Now, I facilitate writing groups for homeless queer kids in shelters and youth centers across the country and it breaks my heart to hear how they live with those same fears that ruled my life. Over and over again the youth I meet tell me how they are literally choosing to sleep on the streets because the shelters in their city demand family notification, and promote family reunification. Some youth stay out of services for years until they turn eighteen and they know their biological families won't be contacted. I understand that most agencies only want what's best for the youth they serve, but part of that means actually listening to youth and not continuing to put resources into program models that are pushing the very youth you want to serve away.
Imagine a private or government agency suggesting that the best, or even required, course of action for a domestic partner violence survivor is to rebuild a relationship with her/hir/his abuser in order to receive services. Imagine telling them that relationships are very important and that without this person in your life you're destined to be less successful, less whole. This is exactly what homeless, queer youth are told on a daily basis at youth-serving-agency after youth-serving-agency across the country that strongly encourage or require youth to attempt to rebuild a relationship with their biological family. Imagine being forced to fight against agencies you need basic services from, to not bring toxic and dangerous people back into your life. As a community, we need to demand that service providers recognize that family reunification models are actually keeping youth on the streets out of fear.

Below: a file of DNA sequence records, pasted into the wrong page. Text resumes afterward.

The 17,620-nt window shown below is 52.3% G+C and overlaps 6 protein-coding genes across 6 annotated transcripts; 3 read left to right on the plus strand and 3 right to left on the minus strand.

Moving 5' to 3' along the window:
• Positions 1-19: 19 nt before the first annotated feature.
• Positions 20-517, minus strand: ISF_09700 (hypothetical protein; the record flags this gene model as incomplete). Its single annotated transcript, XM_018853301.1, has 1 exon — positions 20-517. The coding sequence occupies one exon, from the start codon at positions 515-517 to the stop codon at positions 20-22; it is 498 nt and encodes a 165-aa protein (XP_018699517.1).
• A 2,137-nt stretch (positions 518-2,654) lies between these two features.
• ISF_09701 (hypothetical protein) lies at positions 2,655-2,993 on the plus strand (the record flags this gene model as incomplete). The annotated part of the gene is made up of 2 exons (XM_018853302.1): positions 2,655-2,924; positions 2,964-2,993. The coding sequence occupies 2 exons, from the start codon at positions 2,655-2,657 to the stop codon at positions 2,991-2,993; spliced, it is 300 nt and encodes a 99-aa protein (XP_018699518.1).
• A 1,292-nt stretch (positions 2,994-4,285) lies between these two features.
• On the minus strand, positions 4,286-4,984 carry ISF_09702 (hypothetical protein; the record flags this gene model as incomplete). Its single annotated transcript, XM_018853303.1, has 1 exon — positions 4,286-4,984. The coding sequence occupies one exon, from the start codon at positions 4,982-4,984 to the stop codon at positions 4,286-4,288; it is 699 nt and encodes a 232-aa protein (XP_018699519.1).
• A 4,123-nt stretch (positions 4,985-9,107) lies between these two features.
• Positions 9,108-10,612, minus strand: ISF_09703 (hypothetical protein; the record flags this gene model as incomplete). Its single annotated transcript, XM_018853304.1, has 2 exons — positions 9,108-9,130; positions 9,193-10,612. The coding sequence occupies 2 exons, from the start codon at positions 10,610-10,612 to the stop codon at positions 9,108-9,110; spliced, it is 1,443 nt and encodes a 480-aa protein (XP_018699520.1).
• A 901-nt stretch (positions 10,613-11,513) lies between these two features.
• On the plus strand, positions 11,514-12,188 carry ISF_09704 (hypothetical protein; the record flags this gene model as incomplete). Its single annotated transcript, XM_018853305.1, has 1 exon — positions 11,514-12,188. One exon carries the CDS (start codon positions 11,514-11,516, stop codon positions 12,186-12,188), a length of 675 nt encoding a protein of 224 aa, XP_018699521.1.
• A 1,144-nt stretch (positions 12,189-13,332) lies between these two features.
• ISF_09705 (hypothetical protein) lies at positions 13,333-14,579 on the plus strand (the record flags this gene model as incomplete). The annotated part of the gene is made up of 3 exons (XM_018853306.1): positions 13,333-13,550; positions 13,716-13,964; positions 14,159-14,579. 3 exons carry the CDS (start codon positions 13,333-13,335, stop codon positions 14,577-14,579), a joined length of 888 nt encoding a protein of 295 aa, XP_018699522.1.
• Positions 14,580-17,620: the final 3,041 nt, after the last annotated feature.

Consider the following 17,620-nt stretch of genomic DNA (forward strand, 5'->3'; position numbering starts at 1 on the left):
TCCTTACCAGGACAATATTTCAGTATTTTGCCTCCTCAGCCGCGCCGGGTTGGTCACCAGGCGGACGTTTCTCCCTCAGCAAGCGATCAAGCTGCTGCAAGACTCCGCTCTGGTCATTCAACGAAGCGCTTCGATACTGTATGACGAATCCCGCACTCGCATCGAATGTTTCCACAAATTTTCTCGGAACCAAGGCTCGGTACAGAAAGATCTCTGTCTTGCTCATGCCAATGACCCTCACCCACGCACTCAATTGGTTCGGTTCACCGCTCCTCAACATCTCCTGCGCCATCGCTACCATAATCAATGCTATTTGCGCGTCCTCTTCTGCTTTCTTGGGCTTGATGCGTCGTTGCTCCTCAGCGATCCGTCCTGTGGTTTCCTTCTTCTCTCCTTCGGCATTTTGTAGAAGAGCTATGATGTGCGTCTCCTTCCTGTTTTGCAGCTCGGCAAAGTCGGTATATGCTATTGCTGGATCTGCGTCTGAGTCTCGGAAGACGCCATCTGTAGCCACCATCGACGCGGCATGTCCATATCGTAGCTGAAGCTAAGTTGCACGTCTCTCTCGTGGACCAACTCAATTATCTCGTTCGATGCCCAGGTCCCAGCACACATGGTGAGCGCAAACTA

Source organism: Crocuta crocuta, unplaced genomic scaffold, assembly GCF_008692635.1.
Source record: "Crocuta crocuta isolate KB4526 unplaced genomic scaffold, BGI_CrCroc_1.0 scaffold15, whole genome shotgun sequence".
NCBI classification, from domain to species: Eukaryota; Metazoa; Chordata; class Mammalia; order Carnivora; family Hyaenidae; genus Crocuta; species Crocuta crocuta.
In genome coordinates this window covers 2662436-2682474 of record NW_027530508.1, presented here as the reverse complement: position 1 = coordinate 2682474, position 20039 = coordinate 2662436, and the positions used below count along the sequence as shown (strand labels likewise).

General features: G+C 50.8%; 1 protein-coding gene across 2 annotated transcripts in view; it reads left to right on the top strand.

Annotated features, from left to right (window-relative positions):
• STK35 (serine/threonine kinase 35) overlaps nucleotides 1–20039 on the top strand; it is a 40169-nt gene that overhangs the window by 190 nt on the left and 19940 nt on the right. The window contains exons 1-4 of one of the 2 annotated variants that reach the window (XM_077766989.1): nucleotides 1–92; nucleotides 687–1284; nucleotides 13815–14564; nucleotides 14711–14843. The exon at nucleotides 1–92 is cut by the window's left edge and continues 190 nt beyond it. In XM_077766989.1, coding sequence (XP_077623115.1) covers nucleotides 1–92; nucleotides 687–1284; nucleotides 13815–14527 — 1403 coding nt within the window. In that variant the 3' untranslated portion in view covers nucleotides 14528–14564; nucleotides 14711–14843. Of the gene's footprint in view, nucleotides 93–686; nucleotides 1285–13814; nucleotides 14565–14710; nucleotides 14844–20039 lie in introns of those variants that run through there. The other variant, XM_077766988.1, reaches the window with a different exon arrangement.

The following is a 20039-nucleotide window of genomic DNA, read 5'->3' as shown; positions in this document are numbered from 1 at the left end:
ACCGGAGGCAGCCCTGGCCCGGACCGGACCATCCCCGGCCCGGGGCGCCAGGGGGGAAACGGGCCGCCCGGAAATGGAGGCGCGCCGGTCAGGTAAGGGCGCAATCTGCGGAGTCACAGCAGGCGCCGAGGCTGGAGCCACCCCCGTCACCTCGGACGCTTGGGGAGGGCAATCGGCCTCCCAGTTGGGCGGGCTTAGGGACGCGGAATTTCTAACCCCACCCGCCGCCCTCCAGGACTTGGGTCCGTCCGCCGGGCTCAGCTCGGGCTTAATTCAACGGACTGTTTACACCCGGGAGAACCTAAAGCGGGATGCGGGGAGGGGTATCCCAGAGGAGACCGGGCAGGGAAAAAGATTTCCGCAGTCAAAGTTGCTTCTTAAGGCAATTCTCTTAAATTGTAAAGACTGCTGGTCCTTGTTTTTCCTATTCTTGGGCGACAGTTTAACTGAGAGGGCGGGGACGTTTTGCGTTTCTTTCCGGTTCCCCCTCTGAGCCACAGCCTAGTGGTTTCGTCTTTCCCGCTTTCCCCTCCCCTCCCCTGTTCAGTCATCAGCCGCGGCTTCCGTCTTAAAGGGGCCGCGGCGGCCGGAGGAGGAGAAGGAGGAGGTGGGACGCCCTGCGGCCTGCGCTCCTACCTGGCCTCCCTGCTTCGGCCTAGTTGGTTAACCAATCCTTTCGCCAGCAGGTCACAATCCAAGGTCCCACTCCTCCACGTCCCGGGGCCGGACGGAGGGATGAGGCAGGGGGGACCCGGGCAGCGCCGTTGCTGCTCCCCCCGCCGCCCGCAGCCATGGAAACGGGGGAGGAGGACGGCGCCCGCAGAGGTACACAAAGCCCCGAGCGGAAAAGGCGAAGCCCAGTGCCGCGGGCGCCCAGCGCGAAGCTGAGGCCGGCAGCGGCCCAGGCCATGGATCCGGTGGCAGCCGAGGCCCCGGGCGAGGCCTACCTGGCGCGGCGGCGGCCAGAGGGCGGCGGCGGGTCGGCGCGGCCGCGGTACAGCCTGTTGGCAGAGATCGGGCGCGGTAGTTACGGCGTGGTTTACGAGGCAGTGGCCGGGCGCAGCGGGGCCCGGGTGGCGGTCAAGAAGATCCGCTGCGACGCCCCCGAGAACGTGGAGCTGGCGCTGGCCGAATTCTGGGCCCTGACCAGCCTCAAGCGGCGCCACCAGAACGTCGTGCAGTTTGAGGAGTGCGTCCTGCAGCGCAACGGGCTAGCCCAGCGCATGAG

As queer folks, it is our job to take back the idea of the family. Family is a weapon that has been used against so many of us, and in many cases it's also been taken violently from us. It is imperative that we not take it up as a weapon ourselves. Family has become a battleground. It has become politicized, privileged, and all too often, it's the most marginalized who get trapped in the crossfire. The idea of the family being something that needs to be defended is a rhetoric that has and continues to be used in homophobic and transphobic ways by politicians and religious leaders preaching and legislating around a narrow definition of what they consider to be or not be family. But it isn't just right wing fanatics who are sent on defining "family" in narrow ways. We also need to take the idea of family back from our own community and insist that agencies that serve homeless LGBTQ youth not continue to perpetuate narrow definitions of what a family looks like.
Families are built everywhere from the backs of youth centers, to bookstores, coffee shops, and conferences. They are formed at protests and in classrooms. Building family is scary and risky business. It is by its very nature unsafe. Creating family means lowering armor, showing our scars and trusting a stranger not to split you apart again. For me, the way to survive was through telling my story and building a family that did want me - not through trying to be "normal" enough to fit into the family that didn't. Instead of pushing for homeless LGBTQ youth to reconnect with their families of origin, we need to encourage the construction of new families, using a model of building instead of reunification